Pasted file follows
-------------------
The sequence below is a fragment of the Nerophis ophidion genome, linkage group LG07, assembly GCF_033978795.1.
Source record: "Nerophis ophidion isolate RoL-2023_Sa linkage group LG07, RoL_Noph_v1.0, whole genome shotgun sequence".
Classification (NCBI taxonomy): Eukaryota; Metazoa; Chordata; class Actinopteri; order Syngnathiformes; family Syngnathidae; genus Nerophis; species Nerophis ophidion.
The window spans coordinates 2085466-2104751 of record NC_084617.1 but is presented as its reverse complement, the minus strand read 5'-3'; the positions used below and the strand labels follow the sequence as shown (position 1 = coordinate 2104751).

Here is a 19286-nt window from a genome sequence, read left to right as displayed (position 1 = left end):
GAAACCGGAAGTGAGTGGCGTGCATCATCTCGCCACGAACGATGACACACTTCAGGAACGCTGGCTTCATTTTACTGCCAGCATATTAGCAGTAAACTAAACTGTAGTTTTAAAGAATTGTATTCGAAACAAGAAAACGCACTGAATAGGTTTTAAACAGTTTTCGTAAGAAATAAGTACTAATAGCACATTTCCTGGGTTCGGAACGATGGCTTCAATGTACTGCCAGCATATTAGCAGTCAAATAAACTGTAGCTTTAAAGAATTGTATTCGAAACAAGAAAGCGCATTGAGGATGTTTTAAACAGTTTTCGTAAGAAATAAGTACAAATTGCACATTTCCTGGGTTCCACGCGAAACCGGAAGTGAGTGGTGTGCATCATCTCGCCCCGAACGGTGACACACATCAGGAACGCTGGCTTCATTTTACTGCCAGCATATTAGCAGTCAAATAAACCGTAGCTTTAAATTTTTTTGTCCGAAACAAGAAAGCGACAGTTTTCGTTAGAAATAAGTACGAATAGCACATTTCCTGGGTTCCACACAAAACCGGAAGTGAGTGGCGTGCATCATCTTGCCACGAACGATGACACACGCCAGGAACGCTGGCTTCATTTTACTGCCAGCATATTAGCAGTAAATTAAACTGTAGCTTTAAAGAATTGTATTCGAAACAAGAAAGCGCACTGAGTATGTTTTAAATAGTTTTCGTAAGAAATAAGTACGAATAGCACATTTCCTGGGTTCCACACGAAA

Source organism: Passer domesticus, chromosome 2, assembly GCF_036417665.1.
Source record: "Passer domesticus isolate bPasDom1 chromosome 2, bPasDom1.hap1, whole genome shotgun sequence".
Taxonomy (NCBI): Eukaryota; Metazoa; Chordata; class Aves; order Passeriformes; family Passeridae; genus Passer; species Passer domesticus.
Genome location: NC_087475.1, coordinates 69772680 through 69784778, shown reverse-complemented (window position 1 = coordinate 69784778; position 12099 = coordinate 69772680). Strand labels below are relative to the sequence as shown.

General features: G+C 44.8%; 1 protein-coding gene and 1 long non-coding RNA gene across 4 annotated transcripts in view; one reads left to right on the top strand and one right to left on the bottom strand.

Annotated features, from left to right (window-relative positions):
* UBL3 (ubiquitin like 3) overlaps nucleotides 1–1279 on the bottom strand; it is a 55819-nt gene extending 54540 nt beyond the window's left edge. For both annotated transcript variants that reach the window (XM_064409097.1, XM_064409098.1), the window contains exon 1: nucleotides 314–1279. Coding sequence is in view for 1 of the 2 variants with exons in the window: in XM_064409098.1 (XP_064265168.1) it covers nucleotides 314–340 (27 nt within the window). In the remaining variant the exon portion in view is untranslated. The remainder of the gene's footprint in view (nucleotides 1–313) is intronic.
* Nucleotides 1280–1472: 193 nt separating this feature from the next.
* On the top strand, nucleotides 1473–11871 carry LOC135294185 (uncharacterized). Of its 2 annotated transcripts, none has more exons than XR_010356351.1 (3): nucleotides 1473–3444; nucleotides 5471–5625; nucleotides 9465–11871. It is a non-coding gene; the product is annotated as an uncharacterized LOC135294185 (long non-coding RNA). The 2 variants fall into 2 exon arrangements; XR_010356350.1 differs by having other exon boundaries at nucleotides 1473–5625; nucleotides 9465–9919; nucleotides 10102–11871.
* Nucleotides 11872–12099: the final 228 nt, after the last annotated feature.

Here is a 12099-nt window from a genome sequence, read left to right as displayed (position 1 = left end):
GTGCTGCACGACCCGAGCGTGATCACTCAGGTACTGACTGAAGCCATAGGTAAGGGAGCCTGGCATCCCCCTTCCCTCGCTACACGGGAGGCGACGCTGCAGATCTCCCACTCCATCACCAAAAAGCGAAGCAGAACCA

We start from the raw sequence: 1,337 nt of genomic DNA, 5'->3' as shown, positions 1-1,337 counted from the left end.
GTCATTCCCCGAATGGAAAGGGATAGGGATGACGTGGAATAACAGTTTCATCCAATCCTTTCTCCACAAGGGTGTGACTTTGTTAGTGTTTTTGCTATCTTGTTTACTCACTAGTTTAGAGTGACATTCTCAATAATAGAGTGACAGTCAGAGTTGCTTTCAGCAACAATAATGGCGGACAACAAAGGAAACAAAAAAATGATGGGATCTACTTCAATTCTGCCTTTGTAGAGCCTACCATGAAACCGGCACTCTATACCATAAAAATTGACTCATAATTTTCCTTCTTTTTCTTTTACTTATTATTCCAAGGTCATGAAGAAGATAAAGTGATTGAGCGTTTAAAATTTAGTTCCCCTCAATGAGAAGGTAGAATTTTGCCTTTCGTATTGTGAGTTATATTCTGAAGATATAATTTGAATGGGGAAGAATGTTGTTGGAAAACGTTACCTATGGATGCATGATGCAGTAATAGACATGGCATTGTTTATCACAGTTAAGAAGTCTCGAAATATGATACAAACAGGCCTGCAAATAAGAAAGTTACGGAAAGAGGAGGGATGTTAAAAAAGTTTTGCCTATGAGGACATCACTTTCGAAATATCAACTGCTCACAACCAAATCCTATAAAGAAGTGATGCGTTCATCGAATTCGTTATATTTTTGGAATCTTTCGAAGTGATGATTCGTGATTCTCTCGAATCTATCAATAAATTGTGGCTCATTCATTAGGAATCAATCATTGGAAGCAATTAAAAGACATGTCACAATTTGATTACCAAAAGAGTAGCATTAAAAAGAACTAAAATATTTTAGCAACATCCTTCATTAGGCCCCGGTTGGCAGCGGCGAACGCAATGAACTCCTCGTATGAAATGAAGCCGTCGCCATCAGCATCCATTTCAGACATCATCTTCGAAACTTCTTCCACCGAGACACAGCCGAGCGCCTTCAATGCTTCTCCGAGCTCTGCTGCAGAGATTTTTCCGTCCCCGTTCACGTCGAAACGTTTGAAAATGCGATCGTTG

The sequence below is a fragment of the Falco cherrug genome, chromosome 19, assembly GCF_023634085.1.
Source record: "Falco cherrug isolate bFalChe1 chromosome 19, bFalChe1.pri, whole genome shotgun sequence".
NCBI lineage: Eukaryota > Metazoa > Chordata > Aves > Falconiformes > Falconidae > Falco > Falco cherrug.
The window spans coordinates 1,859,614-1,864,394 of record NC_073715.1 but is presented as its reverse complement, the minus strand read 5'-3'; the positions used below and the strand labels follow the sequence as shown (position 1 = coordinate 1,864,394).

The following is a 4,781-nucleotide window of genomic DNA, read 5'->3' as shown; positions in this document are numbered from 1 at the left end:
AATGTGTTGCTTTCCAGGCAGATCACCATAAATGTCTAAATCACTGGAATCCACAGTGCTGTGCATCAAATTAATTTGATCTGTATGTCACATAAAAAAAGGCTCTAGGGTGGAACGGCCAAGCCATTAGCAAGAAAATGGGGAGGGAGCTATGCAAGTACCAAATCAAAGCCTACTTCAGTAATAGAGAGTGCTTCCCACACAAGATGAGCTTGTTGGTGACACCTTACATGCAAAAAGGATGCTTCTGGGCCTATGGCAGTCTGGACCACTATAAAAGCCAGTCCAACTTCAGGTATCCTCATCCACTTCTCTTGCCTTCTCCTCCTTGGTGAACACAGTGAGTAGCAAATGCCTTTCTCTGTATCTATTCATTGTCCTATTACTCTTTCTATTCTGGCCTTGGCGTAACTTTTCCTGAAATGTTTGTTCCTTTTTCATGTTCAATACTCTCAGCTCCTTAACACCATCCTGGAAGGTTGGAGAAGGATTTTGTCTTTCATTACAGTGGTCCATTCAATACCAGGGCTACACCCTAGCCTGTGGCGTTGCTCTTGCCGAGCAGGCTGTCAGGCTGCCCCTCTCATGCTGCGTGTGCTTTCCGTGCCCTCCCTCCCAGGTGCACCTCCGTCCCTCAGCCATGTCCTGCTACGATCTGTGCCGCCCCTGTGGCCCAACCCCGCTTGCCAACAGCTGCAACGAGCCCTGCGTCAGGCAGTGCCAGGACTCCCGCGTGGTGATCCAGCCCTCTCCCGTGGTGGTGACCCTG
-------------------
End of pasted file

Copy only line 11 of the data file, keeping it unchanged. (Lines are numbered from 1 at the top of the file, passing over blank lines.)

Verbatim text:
General features: G+C 44.8%; 1 protein-coding gene and 1 long non-coding RNA gene across 4 annotated transcripts in view; one reads left to right on the top strand and one right to left on the bottom strand.